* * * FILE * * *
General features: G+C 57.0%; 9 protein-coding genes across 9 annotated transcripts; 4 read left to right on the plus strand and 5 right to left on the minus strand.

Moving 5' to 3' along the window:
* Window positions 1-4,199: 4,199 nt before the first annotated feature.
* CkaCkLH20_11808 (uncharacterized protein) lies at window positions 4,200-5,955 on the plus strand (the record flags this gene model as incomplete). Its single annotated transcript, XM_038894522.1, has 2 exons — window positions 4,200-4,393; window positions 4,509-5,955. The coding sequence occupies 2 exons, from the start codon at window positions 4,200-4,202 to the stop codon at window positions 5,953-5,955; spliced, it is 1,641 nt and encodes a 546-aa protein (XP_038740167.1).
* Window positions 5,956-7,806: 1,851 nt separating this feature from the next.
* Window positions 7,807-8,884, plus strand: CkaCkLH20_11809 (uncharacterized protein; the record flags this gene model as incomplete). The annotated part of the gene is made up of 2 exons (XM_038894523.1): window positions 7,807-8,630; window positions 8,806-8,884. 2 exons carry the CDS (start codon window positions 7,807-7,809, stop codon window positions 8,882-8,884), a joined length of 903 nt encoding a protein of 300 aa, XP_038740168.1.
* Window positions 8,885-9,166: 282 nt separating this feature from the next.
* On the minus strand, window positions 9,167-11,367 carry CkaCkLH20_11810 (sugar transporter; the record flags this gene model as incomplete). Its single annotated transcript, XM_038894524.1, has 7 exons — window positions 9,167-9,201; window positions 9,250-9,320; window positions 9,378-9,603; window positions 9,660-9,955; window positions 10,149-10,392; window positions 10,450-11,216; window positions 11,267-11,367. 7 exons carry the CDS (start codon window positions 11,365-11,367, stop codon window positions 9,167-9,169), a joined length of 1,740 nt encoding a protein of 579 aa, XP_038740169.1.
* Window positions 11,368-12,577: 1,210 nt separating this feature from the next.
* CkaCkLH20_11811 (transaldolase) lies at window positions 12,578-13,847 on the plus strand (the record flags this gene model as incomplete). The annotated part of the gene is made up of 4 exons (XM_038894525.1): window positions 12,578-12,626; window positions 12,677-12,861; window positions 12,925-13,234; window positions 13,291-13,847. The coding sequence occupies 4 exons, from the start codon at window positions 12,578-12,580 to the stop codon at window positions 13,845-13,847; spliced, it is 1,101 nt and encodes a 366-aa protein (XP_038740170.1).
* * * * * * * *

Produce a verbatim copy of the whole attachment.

General features: G+C 57.0%; 9 protein-coding genes across 9 annotated transcripts; 4 read left to right on the plus strand and 5 right to left on the minus strand.

Moving 5' to 3' along the window:
* Window positions 1-4,199: 4,199 nt before the first annotated feature.
* CkaCkLH20_11808 (uncharacterized protein) lies at window positions 4,200-5,955 on the plus strand (the record flags this gene model as incomplete). Its single annotated transcript, XM_038894522.1, has 2 exons — window positions 4,200-4,393; window positions 4,509-5,955. The coding sequence occupies 2 exons, from the start codon at window positions 4,200-4,202 to the stop codon at window positions 5,953-5,955; spliced, it is 1,641 nt and encodes a 546-aa protein (XP_038740167.1).
* Window positions 5,956-7,806: 1,851 nt separating this feature from the next.
* Window positions 7,807-8,884, plus strand: CkaCkLH20_11809 (uncharacterized protein; the record flags this gene model as incomplete). The annotated part of the gene is made up of 2 exons (XM_038894523.1): window positions 7,807-8,630; window positions 8,806-8,884. 2 exons carry the CDS (start codon window positions 7,807-7,809, stop codon window positions 8,882-8,884), a joined length of 903 nt encoding a protein of 300 aa, XP_038740168.1.
* Window positions 8,885-9,166: 282 nt separating this feature from the next.
* On the minus strand, window positions 9,167-11,367 carry CkaCkLH20_11810 (sugar transporter; the record flags this gene model as incomplete). Its single annotated transcript, XM_038894524.1, has 7 exons — window positions 9,167-9,201; window positions 9,250-9,320; window positions 9,378-9,603; window positions 9,660-9,955; window positions 10,149-10,392; window positions 10,450-11,216; window positions 11,267-11,367. 7 exons carry the CDS (start codon window positions 11,365-11,367, stop codon window positions 9,167-9,169), a joined length of 1,740 nt encoding a protein of 579 aa, XP_038740169.1.
* Window positions 11,368-12,577: 1,210 nt separating this feature from the next.
* CkaCkLH20_11811 (transaldolase) lies at window positions 12,578-13,847 on the plus strand (the record flags this gene model as incomplete). The annotated part of the gene is made up of 4 exons (XM_038894525.1): window positions 12,578-12,626; window positions 12,677-12,861; window positions 12,925-13,234; window positions 13,291-13,847. The coding sequence occupies 4 exons, from the start codon at window positions 12,578-12,580 to the stop codon at window positions 13,845-13,847; spliced, it is 1,101 nt and encodes a 366-aa protein (XP_038740170.1).